stances, being in great distress, he manfully decided on 
returning at any risk to find some employment by which 
he would be enabled to support his mother and sister. 
He could not think of ever returning to Monaseed ; 
besides the little property he had there was sold He 
stopped at Enniscorthy, and there became an agent or 
corn factor for merchants. He soon acquired an honour- 
able independence. The principal person by whom he 
was employed was that benevolent and charitable gentle- 
man, Richard Devereux of Wexford. 

Murphy finished his days in sight of Vinegar Hill, 
where he displayed so much bravery on the 2ist of 
June, 1798. Few men ever had a higher sense 
of honour and self-respect than Murphy. He 
was proud, not vain; he never sought the acquaint- 
ance of those rich Catholics whose fathers were the 
tithe-proctors of the cruel ascendancy, by whose avarice 
the wealth and resources of poor Ireland were hourly 


Although we did not muster very strong the day we 
joined the other division at the White Heaps, yet vast 
numbers of those who remained behind to enquire after 
the families, when we passed Scollagh Gap, rallied during 
the night at our bivouac at Ballyfad and were con- 
sidered a timely reinforcement and welcomed as such 
in the best way, by getting something to eat and drink 
from their comrades. I regretted not to see A. Perry the 
first evening, but I met him next day in the thick of the 
fight at the battle of Ballygullen, an account of which I 
shall give in the next chapter, after first relating the 
different battles and combats fought by this division 
which crossed the wooden bridge at Wexford on the 
2 ist of June, commanded by Edward Fitzgerald, A. 
Perry, Edward Roche, Esmond Kyan, etc., up to this 
day, the 3rd of July, 1798, at Ballyfad. 


I HAVE described in the fifth chapter the unaccountable 
way our army separated into two divisions at Wexford 
on the 2 ist of June, after the loss of the battle of Vinegar 
Hill ; and I have related in the same chapter the march, 
combats and engagements with the enemy by the division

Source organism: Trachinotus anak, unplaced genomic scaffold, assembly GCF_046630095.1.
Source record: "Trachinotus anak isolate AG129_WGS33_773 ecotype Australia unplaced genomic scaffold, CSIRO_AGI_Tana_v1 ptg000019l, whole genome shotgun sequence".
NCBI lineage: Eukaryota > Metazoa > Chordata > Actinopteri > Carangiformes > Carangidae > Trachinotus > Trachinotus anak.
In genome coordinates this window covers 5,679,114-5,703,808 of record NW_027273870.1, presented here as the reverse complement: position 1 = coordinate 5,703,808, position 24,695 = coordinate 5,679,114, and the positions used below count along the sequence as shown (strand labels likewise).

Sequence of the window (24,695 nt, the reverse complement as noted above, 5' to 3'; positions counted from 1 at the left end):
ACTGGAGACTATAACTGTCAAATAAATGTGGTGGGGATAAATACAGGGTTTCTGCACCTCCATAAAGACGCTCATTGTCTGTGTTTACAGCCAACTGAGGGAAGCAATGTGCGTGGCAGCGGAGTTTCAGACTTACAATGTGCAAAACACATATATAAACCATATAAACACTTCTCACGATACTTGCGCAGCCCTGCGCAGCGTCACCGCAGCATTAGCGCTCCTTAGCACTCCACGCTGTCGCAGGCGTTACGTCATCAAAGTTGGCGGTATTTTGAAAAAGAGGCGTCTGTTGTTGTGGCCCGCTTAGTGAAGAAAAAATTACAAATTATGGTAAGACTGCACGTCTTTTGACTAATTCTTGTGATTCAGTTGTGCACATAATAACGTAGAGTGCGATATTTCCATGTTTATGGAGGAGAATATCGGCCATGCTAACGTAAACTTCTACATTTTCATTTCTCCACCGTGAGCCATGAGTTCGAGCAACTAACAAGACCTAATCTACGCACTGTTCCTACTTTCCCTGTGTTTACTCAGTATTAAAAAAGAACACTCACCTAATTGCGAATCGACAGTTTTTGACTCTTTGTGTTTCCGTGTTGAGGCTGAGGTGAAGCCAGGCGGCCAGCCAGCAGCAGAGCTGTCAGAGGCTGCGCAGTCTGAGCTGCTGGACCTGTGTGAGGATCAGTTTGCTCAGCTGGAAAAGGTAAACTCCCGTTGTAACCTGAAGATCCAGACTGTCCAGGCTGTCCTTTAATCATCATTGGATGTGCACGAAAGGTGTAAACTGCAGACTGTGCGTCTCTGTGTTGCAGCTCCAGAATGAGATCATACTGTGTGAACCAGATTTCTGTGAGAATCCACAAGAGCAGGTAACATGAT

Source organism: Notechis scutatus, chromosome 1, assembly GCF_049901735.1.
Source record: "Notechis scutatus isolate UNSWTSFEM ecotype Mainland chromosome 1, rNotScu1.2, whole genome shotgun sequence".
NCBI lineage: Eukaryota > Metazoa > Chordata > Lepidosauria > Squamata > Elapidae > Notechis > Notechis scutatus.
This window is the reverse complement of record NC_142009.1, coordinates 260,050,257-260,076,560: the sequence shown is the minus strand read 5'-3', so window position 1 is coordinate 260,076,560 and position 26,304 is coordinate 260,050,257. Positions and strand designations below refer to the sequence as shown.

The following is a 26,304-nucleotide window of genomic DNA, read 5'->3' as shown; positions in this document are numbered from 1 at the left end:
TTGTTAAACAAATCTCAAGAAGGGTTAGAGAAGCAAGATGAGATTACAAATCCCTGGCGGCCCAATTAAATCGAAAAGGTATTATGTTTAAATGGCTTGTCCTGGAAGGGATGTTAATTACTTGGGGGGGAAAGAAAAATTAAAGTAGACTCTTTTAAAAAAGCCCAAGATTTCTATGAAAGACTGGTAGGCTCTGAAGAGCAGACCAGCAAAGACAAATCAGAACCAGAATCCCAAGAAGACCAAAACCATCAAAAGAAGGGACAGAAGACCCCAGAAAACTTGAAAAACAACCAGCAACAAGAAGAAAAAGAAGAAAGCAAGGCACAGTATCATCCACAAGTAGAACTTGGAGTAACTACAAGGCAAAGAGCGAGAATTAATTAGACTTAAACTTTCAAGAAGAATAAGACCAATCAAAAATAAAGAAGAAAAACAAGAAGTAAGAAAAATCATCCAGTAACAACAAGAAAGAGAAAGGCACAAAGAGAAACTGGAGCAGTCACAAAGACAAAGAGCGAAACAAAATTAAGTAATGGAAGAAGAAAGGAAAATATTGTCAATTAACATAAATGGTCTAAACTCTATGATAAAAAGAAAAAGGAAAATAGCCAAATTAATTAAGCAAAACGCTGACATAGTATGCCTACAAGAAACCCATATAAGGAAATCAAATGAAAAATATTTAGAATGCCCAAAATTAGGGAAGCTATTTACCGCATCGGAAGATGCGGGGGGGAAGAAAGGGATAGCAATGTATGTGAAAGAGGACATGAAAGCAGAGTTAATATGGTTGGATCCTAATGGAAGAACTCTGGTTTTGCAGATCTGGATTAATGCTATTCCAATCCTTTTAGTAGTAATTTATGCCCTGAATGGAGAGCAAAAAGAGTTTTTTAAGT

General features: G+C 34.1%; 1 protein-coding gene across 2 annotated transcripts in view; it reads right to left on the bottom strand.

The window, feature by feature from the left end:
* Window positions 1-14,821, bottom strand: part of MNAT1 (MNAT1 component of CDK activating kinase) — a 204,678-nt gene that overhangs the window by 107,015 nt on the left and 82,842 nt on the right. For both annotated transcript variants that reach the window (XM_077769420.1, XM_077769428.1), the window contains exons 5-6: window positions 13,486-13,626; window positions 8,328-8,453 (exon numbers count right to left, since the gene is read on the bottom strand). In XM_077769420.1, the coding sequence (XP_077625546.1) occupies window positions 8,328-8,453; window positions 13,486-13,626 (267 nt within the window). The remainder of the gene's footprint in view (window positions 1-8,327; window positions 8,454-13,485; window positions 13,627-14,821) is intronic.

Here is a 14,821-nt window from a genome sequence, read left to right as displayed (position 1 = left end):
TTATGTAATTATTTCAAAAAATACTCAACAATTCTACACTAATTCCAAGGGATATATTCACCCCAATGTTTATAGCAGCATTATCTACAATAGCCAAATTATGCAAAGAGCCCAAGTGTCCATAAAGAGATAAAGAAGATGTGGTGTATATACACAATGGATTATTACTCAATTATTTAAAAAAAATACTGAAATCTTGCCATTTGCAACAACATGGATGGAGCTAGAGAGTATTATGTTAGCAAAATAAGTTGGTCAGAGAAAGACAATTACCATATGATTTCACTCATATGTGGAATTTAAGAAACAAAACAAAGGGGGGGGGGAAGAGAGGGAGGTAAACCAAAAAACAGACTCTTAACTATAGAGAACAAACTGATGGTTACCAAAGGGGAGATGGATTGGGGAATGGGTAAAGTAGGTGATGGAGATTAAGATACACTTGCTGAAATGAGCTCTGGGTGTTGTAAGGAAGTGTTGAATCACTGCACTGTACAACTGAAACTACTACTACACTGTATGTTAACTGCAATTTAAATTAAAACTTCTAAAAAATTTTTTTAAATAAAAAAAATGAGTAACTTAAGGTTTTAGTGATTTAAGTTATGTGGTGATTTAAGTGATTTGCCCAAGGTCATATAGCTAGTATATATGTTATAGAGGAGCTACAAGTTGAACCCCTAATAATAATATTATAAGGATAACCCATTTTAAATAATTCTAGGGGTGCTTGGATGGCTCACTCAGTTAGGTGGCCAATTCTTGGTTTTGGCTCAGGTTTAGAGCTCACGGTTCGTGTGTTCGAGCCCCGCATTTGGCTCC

which left Wexford unde the command of Father John 
Murphy, in the direction of Sleedagh (barony of Bargy). 
I will now continue to give an account of the progress of 
the other division of our army which crossed the wooden 
bridge at Wexford on the same day, the 2ist of June, 
under the command of the following chiefs, Edward 
Fitzgerald, Edward Roche, Anthony Perry, Esmond 
Kyan, etc. This division had to march with the greatest 
precaution, as all the roads leading to Wexford were 
supposed to be intercepted by the enemy's forces from 
Enniscorthy. However, though marching on the flank 
of the English, it arrived late in the evening at Peppard's 
Castle, a distance of ten or twelve miles from Wexford, 
where it bivouacked that night ; thus leaving the 
English General-in-Chief Lake's headquarters at nearly 
the same distance behind it at Enniscorthy. 

Early in the morning of the 22nd of June, the principal 
leaders of the division decided at the council of war they 
held, to march forthwith by the shortest and surest route 
to the Wicklow mountains, and there to choose a good 
military position against the enemy, where they 
might avoid being forced to risk another general battle, 
until some ammunition, now so much wanted, could be 
procured, one way or other. 

This division of our army that should have mustered 
at least twenty thousand men, shewed a great falling-off, 


as well as the other division with Father John Murphy, 
in consequence of the great hopes held out that Lord 
Kingsborough's embassy to General Lake would be 
successful. Vast numbers of the best marksmen 
remained behind, waiting the return of their delegates 
from the enemy's headquarters at Enniscorthy ; but 
Fitzgerald and the other chiefs were not to be deluded 
by the Wexford negotiations ; they were more deter- 
mined than ever to keep the field and harass the enemy 
in every possible way and gain time and prolong the war 
until assistance arrived from France, which was now 
daily expected 

When the English forces left in reserve at Arklow and 
Gorey, by General Needham, to cover the rear of General 
Lake's army before Vinegar Hill, heard that we had lost 
the battle there, and were told also that our army was 
dispersed and nearly exterminated and not likely ever to 
be able to rally and assemble again, they took courage 
and sallied out from those towns. They began to murder 
all they met, crossed and scoured the country in every 
direction, entered the houses, killing those even who lay 
sick, plundering and robbing the people of everything 
they thought worth taking away. 

The troops which composed this infernal band were 
the Ancient Britons, a cavalry regiment, and several 
English infantry regiments with all the yeomanry corps 
of the country, who were commanded by their Orange 
chiefs, viz. : Hunter Gowan of Mount Nebo, Beaumont 
of Hyde Park, Ram of Gorey, Earl Courtown, White